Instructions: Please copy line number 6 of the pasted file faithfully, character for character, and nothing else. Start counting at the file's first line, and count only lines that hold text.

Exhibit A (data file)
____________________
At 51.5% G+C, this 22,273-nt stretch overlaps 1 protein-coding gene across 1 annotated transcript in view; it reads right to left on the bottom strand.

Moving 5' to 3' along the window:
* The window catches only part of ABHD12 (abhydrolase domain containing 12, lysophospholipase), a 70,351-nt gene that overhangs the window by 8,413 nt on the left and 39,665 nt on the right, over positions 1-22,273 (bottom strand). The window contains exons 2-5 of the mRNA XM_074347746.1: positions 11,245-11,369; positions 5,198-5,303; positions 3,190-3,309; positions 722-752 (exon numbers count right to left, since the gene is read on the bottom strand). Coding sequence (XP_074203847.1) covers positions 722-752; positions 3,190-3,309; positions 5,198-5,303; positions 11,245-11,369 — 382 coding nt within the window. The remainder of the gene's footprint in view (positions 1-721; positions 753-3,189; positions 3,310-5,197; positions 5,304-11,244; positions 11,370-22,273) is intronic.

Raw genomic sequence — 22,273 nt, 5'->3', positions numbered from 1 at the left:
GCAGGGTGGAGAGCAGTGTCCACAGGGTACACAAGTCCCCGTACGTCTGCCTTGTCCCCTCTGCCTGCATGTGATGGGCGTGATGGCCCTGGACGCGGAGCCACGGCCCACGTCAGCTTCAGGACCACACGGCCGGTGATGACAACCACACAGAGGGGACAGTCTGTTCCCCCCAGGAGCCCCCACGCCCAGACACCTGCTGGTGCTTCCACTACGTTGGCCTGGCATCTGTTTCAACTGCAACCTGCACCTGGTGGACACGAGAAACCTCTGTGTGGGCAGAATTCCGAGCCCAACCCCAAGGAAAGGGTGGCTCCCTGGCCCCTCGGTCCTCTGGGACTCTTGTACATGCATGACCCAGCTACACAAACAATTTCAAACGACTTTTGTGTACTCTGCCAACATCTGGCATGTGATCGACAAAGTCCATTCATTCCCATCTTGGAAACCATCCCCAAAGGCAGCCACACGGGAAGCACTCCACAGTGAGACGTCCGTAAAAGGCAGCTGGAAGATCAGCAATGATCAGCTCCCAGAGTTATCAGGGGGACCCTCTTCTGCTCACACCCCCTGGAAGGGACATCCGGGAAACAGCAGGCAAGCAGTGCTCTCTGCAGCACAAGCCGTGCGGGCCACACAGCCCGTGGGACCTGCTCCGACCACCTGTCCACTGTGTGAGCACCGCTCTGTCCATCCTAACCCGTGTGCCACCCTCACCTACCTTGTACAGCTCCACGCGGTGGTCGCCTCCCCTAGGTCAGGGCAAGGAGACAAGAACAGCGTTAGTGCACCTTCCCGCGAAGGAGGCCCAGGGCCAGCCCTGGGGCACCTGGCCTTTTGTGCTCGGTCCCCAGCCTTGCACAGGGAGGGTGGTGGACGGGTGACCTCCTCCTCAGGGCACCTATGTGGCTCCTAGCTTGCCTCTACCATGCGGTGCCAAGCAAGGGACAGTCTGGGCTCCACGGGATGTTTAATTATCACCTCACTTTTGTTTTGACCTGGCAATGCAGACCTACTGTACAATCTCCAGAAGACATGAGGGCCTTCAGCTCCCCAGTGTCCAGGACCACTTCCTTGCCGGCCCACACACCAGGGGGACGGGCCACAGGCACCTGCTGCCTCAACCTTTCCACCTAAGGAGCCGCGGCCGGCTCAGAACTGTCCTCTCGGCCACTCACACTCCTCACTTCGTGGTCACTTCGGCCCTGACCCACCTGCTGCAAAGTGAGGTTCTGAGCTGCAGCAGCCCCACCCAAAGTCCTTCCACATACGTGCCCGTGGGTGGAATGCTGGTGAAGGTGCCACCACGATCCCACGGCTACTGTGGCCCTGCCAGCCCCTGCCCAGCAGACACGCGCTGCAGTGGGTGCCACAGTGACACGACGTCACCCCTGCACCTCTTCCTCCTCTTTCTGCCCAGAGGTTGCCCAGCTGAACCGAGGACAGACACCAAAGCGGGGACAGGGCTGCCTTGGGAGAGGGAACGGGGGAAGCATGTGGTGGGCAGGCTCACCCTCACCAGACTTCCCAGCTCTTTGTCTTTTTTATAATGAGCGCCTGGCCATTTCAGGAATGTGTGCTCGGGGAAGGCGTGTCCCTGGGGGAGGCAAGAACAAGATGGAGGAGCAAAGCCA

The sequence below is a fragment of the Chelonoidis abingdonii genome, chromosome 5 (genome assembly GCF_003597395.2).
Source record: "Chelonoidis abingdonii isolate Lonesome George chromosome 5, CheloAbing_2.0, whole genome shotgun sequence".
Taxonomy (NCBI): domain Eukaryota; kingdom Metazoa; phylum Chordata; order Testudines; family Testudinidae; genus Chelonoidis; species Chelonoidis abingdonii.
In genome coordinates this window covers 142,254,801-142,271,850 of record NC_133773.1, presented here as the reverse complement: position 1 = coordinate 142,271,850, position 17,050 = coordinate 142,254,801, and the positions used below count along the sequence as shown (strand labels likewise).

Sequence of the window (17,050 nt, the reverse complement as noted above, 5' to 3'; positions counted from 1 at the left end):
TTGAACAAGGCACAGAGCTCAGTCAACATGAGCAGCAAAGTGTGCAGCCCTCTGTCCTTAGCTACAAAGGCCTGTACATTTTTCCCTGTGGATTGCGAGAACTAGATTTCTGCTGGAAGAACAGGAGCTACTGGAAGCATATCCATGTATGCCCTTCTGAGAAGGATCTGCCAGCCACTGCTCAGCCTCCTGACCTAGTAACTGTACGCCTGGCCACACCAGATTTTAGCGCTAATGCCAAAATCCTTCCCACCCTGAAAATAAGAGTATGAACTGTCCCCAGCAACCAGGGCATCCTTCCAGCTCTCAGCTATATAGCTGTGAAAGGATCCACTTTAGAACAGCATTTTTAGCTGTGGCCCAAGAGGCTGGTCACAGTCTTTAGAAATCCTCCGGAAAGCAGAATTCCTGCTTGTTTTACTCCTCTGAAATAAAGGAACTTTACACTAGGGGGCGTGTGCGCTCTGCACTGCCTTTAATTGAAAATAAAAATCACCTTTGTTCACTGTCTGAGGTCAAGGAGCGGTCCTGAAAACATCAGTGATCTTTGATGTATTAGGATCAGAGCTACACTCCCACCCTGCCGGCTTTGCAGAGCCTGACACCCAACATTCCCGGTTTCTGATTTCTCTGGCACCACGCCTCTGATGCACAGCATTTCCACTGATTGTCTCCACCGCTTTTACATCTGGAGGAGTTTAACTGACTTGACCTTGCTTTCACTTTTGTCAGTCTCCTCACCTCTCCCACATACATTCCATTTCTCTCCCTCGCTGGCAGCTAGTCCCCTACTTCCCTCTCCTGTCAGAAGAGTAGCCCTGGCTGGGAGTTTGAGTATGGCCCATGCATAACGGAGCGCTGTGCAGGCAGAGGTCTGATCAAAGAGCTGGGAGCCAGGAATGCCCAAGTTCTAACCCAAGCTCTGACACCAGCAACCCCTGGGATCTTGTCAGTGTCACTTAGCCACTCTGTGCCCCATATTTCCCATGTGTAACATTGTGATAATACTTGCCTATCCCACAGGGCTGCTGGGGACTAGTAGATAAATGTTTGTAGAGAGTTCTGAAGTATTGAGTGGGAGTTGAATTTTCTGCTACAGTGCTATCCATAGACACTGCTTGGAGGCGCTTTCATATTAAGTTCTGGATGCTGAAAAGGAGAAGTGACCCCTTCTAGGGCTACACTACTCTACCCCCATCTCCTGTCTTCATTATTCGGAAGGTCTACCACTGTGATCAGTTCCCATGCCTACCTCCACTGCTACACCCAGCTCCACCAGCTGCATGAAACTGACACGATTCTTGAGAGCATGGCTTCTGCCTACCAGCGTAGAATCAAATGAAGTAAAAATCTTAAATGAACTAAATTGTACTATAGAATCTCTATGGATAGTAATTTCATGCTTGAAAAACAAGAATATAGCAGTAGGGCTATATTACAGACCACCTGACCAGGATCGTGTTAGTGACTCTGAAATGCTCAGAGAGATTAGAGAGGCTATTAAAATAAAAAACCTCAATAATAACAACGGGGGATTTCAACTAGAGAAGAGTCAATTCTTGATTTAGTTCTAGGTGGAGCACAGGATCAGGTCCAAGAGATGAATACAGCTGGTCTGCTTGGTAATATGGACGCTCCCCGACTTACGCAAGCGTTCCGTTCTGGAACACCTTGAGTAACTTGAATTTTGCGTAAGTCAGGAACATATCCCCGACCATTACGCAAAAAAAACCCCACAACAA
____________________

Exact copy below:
The sequence below is a fragment of the Chelonoidis abingdonii genome, chromosome 5 (genome assembly GCF_003597395.2).